Count Armalia (George Zucco) has few illusions about his wealth — he firmly believes that being wealthy instead of being poor is a matter of sheer luck. To prove his point, he decides to send Anni (Joan Crawford), a singer in a seedy nightclub, to an exclusive resort where his stuck up friend Rudi (Robert Young) is staying. He agrees to pay for Anni’s stay at the resort, buys her new clothes, and has her pretend to be the aristocratic Anne Vivaldi.
When Anni arrives at the resort, she succeeds in getting everyone to believe her rouse, but it isn’t long before she finds herself in the middle of a love triangle. When Rudi sees Anni at dinner during her first night at the resort, he’s immediately drawn to her, even though he’s already engaged to be married. At the same time, Anni has caught they eye of Giulio (Franchot Tone), a postal worker who, unlike all the elite society figures around, has no interest in having money.
Although Anni is more attracted to Giulio, she’s really grown to love having the best of everything and now she doesn’t want to give it up. If she married Rudi, she could keep the lifestyle, so she decides to try everything she can to get Rudi to propose to her. Meanwhile, some of the other guests at the resort send for information about Anni and when the truth about Anni arrives at the resort, Giulio is the first one to find out who she really is and loves her anyway. Before her time at the resort is up, Rudi proposes to Anni. But what happens when other people at the resort finally find out the truth about Anni?
During a certain period of Joan Crawford’s career, she, quite famously, found herself labeled as “box office poison.” Although she certainly had some good company on that list (Katharine Hepburn, Greta Garbo, and Fred Astaire also made the list), the film that reportedly earned her that notorious “box office poison” label is The Bride Wore Red. All I have to say to that is, “…Really?”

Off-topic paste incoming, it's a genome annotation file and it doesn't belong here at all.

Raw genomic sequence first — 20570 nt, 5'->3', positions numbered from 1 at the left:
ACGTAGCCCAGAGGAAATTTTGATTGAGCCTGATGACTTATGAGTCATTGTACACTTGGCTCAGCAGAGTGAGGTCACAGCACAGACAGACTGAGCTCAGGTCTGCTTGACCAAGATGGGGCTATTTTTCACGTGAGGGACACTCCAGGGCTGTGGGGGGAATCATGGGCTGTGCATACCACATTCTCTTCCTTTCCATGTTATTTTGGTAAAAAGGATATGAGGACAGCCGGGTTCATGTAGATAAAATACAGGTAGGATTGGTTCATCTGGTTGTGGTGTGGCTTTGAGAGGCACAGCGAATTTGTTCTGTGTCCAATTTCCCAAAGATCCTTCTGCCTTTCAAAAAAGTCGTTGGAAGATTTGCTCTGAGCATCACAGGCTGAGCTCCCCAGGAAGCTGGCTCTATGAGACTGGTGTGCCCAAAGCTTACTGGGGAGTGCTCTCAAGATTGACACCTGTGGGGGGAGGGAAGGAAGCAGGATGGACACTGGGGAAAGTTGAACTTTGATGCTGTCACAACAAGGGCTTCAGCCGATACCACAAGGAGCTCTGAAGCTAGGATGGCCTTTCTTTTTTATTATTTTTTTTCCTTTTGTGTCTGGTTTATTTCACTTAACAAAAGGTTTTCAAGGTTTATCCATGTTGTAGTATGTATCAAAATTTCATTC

The Bride Wore Red isn’t anything earth shattering; this is not a Mildred Pierce or Humoresque caliber movie and it never tries to be that. But when you’re talking about someone like Joan Crawford, whose career had so many highlights, saying a movie doesn’t live up to the highest high points isn’t necessarily a bad thing. And in the case of The Bride Wore Red, it’s certainly not something to label someone “box office poison” over. (Even if you only look at her 1930s films, this isn’t one of the best, but it’s hardly one of the worst, either. Movies like The Bride Wore Red were meant to be light bit of escapism and that’s all. Sure, it’s a bit formulaic, but sometimes that’s exactly the sort of thing you want. You can be formulaic but still pull it off well and that’s what The Bride Wore Red does. It’s a pure “1930s MGM era” Joan Crawford role — she gets Franchot Tone as a love interest, she dreams of going from rags to riches, and there are excuses to get her into some Adrian gowns. But, what can I say? I like the formula.